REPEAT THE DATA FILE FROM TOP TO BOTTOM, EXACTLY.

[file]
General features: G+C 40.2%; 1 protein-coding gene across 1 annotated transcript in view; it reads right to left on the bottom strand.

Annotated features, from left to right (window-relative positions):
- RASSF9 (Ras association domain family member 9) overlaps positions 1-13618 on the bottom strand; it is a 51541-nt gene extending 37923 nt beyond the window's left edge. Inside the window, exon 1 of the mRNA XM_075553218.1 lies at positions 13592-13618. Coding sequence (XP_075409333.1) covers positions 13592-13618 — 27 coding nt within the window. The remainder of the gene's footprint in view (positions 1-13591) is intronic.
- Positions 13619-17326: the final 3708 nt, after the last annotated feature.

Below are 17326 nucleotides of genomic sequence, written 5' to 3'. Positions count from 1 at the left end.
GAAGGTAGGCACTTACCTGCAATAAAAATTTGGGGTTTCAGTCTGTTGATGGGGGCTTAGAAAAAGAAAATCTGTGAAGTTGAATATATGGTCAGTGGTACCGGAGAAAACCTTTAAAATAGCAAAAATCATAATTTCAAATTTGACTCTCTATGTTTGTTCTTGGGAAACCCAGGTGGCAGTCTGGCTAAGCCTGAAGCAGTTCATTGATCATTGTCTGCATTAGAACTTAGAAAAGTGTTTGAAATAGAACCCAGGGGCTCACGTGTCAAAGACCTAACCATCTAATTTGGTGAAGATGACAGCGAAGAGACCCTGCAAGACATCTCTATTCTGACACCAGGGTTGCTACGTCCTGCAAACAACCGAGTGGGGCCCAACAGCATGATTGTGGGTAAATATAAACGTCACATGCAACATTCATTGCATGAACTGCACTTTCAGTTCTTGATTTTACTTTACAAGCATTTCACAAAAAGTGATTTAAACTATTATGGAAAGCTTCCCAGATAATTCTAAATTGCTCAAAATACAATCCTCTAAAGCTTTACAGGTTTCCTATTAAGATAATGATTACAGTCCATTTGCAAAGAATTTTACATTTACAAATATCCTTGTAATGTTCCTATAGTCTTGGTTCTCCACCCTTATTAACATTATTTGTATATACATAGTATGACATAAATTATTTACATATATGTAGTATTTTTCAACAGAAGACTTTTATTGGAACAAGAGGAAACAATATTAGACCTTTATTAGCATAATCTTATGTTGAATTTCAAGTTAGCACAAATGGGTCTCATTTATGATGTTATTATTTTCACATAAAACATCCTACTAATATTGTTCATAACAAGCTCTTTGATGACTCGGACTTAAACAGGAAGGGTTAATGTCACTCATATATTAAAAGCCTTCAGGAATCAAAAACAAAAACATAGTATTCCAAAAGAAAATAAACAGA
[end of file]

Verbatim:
General features: G+C 40.2%; 1 protein-coding gene across 1 annotated transcript in view; it reads right to left on the bottom strand.

Annotated features, from left to right (window-relative positions):
- RASSF9 (Ras association domain family member 9) overlaps positions 1-13618 on the bottom strand; it is a 51541-nt gene extending 37923 nt beyond the window's left edge. Inside the window, exon 1 of the mRNA XM_075553218.1 lies at positions 13592-13618. Coding sequence (XP_075409333.1) covers positions 13592-13618 — 27 coding nt within the window. The remainder of the gene's footprint in view (positions 1-13591) is intronic.
- Positions 13619-17326: the final 3708 nt, after the last annotated feature.

Below are 17326 nucleotides of genomic sequence, written 5' to 3'. Positions count from 1 at the left end.
GAAGGTAGGCACTTACCTGCAATAAAAATTTGGGGTTTCAGTCTGTTGATGGGGGCTTAGAAAAAGAAAATCTGTGAAGTTGAATATATGGTCAGTGGTACCGGAGAAAACCTTTAAAATAGCAAAAATCATAATTTCAAATTTGACTCTCTATGTTTGTTCTTGGGAAACCCAGGTGGCAGTCTGGCTAAGCCTGAAGCAGTTCATTGATCATTGTCTGCATTAGAACTTAGAAAAGTGTTTGAAATAGAACCCAGGGGCTCACGTGTCAAAGACCTAACCATCTAATTTGGTGAAGATGACAGCGAAGAGACCCTGCAAGACATCTCTATTCTGACACCAGGGTTGCTACGTCCTGCAAACAACCGAGTGGGGCCCAACAGCATGATTGTGGGTAAATATAAACGTCACATGCAACATTCATTGCATGAACTGCACTTTCAGTTCTTGATTTTACTTTACAAGCATTTCACAAAAAGTGATTTAAACTATTATGGAAAGCTTCCCAGATAATTCTAAATTGCTCAAAATACAATCCTCTAAAGCTTTACAGGTTTCCTATTAAGATAATGATTACAGTCCATTTGCAAAGAATTTTACATTTACAAATATCCTTGTAATGTTCCTATAGTCTTGGTTCTCCACCCTTATTAACATTATTTGTATATACATAGTATGACATAAATTATTTACATATATGTAGTATTTTTCAACAGAAGACTTTTATTGGAACAAGAGGAAACAATATTAGACCTTTATTAGCATAATCTTATGTTGAATTTCAAGTTAGCACAAATGGGTCTCATTTATGATGTTATTATTTTCACATAAAACATCCTACTAATATTGTTCATAACAAGCTCTTTGATGACTCGGACTTAAACAGGAAGGGTTAATGTCACTCATATATTAAAAGCCTTCAGGAATCAAAAACAAAAACATAGTATTCCAAAAGAAAATAAACAGA